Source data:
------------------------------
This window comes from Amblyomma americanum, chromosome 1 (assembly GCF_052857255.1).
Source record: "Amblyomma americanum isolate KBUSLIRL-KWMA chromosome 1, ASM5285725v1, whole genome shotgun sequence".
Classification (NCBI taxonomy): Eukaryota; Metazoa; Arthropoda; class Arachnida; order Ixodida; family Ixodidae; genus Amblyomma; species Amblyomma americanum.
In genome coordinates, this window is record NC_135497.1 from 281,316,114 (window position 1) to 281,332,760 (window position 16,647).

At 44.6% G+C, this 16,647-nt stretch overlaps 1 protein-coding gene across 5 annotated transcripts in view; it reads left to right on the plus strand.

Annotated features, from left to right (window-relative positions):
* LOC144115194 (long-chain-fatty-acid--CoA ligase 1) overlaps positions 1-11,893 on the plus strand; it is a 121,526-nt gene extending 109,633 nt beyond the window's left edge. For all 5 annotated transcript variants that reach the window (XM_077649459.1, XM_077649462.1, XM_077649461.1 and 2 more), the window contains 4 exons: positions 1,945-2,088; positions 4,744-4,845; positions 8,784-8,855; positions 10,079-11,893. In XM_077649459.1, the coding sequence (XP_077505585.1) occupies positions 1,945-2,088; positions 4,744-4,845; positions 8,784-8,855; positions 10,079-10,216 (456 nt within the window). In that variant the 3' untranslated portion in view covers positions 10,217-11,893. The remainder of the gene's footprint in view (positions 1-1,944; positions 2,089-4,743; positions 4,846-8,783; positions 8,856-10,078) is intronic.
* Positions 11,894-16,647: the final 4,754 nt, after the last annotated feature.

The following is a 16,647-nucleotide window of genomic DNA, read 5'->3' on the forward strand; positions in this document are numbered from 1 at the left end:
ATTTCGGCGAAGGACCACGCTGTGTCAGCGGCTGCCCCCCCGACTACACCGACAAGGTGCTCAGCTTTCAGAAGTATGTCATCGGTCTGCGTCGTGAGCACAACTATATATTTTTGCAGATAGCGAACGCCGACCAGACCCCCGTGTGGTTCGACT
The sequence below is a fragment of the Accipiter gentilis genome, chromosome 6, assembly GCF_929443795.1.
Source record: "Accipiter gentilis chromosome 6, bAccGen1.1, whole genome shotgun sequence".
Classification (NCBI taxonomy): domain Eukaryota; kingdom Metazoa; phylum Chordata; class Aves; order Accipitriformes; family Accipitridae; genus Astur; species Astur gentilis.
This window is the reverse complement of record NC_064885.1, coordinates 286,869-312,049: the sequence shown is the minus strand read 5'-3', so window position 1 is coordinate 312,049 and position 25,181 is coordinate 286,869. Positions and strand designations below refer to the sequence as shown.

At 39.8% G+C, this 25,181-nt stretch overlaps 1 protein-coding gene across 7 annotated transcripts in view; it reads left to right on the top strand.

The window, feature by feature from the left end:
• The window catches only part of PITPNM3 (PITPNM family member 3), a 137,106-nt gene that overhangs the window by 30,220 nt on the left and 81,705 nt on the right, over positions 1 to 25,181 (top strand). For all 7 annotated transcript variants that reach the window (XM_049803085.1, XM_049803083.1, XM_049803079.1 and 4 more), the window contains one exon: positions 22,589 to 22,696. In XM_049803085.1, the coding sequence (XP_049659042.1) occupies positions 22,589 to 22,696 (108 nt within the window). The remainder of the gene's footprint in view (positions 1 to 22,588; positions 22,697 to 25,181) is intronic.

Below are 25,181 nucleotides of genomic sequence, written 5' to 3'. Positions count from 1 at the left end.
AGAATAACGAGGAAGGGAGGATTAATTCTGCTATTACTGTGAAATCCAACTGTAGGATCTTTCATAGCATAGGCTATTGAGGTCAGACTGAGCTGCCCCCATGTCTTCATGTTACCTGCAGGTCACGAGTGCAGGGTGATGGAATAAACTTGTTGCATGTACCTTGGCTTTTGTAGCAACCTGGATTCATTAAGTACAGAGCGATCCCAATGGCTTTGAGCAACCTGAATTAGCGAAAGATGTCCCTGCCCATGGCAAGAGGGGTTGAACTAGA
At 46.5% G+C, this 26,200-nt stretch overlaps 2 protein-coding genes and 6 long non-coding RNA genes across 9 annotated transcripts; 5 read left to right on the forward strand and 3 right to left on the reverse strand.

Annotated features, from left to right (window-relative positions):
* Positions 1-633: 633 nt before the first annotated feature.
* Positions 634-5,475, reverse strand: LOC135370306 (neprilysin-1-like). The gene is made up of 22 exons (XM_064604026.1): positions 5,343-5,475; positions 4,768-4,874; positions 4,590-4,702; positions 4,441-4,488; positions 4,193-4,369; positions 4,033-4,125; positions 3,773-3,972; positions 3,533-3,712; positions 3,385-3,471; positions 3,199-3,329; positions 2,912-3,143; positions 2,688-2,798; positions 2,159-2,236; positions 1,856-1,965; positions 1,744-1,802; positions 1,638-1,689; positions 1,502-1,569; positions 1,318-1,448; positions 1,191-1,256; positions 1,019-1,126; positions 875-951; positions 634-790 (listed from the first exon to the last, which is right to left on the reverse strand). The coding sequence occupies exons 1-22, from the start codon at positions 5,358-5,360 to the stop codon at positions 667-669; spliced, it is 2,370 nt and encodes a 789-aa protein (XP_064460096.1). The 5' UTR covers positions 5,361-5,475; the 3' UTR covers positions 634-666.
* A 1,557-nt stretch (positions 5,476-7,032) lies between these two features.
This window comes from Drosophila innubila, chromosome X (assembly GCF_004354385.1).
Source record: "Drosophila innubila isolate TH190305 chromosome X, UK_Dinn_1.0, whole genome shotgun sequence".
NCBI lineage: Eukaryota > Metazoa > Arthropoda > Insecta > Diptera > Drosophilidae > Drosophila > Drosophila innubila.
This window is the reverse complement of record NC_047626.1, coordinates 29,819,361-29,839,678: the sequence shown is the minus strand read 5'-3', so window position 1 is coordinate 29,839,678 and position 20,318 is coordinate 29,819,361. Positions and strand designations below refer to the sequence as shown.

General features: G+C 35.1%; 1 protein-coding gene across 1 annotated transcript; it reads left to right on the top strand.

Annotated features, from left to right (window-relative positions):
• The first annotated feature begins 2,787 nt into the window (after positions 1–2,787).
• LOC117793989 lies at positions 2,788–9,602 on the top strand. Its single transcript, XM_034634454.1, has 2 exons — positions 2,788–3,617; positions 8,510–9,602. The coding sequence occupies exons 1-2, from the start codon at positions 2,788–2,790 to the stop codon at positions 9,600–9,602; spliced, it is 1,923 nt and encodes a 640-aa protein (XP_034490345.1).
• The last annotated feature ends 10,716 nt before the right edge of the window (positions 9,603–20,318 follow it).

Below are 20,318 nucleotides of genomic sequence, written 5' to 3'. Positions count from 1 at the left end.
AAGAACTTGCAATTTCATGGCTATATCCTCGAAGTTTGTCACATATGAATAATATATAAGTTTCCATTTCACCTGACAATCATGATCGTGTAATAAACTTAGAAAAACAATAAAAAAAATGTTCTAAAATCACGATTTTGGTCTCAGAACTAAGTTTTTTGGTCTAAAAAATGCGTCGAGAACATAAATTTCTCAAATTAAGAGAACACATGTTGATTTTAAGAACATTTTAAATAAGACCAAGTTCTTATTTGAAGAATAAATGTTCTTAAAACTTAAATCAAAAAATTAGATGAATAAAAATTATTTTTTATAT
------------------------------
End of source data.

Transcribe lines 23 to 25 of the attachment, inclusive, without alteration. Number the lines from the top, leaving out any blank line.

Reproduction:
* Positions 634-5,475, reverse strand: LOC135370306 (neprilysin-1-like). The gene is made up of 22 exons (XM_064604026.1): positions 5,343-5,475; positions 4,768-4,874; positions 4,590-4,702; positions 4,441-4,488; positions 4,193-4,369; positions 4,033-4,125; positions 3,773-3,972; positions 3,533-3,712; positions 3,385-3,471; positions 3,199-3,329; positions 2,912-3,143; positions 2,688-2,798; positions 2,159-2,236; positions 1,856-1,965; positions 1,744-1,802; positions 1,638-1,689; positions 1,502-1,569; positions 1,318-1,448; positions 1,191-1,256; positions 1,019-1,126; positions 875-951; positions 634-790 (listed from the first exon to the last, which is right to left on the reverse strand). The coding sequence occupies exons 1-22, from the start codon at positions 5,358-5,360 to the stop codon at positions 667-669; spliced, it is 2,370 nt and encodes a 789-aa protein (XP_064460096.1). The 5' UTR covers positions 5,361-5,475; the 3' UTR covers positions 634-666.
* A 1,557-nt stretch (positions 5,476-7,032) lies between these two features.
This window comes from Drosophila innubila, chromosome X (assembly GCF_004354385.1).